The National Hockey League’s trade deadline is right around the corner; in fact it is now just 13 lucky days away. Which means that trade chatter and speculation is picking up. Of course there has been little activity to this point, which essentially speaks to the fact that there are a number of teams sitting on the fence trying to determine which direction they are going to go – buy or sell?
The Penguins are definitely in the “buy” category at this point and they are joined by a number of teams in their own division. The Rangers, Flyers, and Devils could potentially be looking at the same exact pieces that are on the Penguins’ radar and that could drive prices up.
The popular opinion around the Penguins right now is that they could use a little help with secondary scoring and a stout defenseman to bolster a blue line that hasn’t lived up to expectations on a game-to-game basis. The Birds have been linked to everyone from Hal Gill and Mark Eaton to Rich Nash and Teemu Selanne by the rumor mongers and dung stirrers of the world, but not all of those make sense.
Sure there is always a chance that Ray Shero will find a way to catch lightning in a bottle and pull off another “Marian Hossa” type of deal, but I have been spending my time looking for the under the radar moves that might actually make sense in terms of the salary cap and I think I found an intriguing option to help address the team’s need for secondary scoring and I talked openly about it during my appearance with Steve Mears and Rob Rossi on Penguins Live last Friday– David Jones of the Colorado Avalanche.
Jones started to make some sense to me while reading Adrian Dater’s blog in the Denver Post last Monday. My old Versus.com crony and Avalanche beat reporter started his piece off by licking some stinging wounds that were left by the New England Patriot’s loss to the New York Giants in the Super Bowl the evening before, but he quickly transitioned into talk about the versatile Jones’s availability.
“If I had to bet? Yeah, I’d say David Jones will be traded by Feb. 27. He’s UFA this summer. The Avs can’t let a guy like him go for nothing. But they also can’t be blamed for not signing him to a richer contract extension right now. He’s making $2.5 million. Regardless of how his season finishes – it’s been mediocre at best so far – he’d get a good offer this summer from someone. He’s only 27 and scored 27 goals last year. Some team would take a good bet on his potential.”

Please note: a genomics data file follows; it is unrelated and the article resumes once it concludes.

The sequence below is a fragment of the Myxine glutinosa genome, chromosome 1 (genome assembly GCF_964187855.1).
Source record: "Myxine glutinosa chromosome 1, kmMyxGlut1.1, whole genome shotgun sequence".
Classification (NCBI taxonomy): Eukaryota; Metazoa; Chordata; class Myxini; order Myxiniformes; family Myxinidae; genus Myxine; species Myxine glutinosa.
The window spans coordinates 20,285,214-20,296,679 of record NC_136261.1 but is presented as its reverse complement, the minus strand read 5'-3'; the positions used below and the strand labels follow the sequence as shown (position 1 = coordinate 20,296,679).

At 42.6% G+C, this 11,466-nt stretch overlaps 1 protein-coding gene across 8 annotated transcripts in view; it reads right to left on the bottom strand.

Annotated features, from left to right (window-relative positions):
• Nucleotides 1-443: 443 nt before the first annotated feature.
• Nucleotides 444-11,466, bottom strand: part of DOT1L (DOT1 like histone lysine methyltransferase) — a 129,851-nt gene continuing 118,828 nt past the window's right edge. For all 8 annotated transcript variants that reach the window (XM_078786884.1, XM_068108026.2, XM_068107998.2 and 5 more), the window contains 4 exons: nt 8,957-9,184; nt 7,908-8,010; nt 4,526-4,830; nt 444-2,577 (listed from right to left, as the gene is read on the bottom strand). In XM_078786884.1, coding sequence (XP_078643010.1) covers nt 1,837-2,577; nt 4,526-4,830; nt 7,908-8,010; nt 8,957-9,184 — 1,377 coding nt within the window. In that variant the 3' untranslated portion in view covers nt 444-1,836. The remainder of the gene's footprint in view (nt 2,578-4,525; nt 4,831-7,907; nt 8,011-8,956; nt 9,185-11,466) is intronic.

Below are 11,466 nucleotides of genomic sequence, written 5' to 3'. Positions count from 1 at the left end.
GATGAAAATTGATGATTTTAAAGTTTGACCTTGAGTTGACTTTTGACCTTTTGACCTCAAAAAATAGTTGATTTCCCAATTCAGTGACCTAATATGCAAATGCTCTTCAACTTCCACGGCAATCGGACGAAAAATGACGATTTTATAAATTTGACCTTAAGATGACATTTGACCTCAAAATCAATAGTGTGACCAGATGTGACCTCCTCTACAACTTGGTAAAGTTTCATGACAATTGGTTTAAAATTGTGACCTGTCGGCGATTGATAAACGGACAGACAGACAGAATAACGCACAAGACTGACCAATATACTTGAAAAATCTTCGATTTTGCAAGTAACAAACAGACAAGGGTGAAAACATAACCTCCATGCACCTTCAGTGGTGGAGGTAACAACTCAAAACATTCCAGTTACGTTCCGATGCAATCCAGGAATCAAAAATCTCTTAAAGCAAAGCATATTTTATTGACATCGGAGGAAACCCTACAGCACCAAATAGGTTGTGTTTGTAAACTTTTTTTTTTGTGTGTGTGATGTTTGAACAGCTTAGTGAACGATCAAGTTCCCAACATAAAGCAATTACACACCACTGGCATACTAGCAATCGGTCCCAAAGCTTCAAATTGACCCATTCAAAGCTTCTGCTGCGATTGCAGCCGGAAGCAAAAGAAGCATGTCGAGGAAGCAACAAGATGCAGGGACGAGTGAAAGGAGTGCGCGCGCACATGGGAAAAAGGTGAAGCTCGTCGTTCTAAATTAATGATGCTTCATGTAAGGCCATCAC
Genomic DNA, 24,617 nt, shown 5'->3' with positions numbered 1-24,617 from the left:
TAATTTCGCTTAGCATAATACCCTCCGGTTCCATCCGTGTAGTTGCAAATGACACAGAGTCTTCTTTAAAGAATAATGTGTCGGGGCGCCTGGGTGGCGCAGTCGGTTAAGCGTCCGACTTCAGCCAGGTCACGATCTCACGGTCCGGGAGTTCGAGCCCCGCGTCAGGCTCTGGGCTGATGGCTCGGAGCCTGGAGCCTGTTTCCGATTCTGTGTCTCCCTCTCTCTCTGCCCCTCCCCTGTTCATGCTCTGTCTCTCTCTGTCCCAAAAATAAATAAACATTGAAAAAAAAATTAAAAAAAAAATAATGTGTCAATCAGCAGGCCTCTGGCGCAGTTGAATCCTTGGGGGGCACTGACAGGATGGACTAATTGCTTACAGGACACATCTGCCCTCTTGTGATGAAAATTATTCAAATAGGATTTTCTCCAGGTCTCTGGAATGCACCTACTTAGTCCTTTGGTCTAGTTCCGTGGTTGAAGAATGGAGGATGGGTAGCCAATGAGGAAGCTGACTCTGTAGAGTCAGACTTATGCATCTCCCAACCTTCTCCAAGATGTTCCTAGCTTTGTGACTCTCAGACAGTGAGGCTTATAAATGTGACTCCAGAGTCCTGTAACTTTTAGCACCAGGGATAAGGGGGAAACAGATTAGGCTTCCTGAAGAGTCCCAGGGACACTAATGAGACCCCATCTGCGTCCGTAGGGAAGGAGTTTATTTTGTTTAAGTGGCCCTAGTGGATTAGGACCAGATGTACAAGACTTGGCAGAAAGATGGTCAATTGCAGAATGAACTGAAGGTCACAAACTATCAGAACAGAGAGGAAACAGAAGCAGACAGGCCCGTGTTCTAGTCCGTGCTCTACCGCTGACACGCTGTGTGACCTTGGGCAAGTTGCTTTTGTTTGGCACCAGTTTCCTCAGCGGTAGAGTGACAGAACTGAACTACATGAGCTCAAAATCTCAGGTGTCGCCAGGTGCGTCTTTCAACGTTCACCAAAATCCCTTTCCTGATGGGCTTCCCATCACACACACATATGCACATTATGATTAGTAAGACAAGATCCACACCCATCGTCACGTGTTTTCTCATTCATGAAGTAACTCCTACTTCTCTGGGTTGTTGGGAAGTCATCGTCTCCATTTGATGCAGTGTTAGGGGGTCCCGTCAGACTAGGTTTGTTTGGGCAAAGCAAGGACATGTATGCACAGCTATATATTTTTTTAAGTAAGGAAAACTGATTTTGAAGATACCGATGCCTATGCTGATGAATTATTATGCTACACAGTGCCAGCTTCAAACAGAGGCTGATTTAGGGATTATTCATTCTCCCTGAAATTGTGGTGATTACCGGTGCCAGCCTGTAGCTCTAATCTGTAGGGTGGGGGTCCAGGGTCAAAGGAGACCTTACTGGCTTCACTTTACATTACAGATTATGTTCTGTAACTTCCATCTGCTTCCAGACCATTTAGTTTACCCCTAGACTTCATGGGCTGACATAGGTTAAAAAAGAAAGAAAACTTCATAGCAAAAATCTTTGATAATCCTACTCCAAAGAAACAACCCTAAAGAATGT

That scoring potential, his size (6-foot-2 and 210 pounds), and his favorable cap number – a prorated $2.5 million, which works out to about $609,756 for the twenty games the Penguins will play following the Feb. 27 trade deadline, is what made him an intriguing option in my thinking. Adding the former 27-goal scorer would help take some pressure off of the top line of Evgeni Malkin, Chris Kunitz and James Neal.
Dater goes on to compare Jones to Tomas Fleischmann, who the Avs lost a year ago for nothing after he accepted a free agent offer from the Florida Panthers, and states that doing the same here would be “bad management” on the Avs part.
“Jones is in that Tomas Fleischmann category right now, and we saw how that went for the Avs. They lost him for nothing and he’s having a solid season for the Panthers, after getting a four-year, $18 million offer. Jones might not get that big an offer, especially with the year he’s had, but you never know.”
Adding Jones would give Dan Bylsma another forward who is capable of scoring 20-plus goals and it also gives him a winger that he could potentially slot in with Sidney Crosby when and if the Penguins’ captain makes his long awaited return to the line-up.
Jones hasn’t had a very good season to this point, but he is heating up as of late and has notched 6-points in his last four games. That success has come on a line with other skilled players in Milan Hejduk and Paul Stastney and one would have to assume that he would mesh with the likes of Sidney Crosby just fine.
According to Dater’s blog, the Avs are not in extension talks with Jones’s representatives and alludes to the fact that he might just be had on the cheap.
“But the fact remains: the Avs have to get something for him if they don’t want to re-sign him. I don’t care if it’s just a fourth-round draft pick or something, they have to do it.”
At the end of the day, Jones could make a lot of sense for both sides. The Avs could get a draft pick or player such as Eric Tangradi, while the Penguins get themselves a big forward with touch, who provides depth for the playoffs. They could also sign Jones to a cap friendly contract if they so choose to after his stretch run/playoffs audition.
If not, Jones can walk and no one is really losing anything in the deal. It is a vintage low risk, high reward trade that could pay off in spades if it were to come to pass.
The final piece of evidence that has my eyes trained on this situation is the fact that the Avalanche were scouting the Penguins games over the weekend. Does it mean anything? Maybe, maybe not… but it is certainly something to think about as we barrel towards the deadline.
What do you guys think? Is David Jones a fit on this team?
Possible top six with Crosby/Jones:
First Line: Kunitz – Malkin – Neal
Second Line: Dupuis – Crosby – Jones
Mid-tier draft pick?
Sources: Adrian Dater’s Denver Post Blog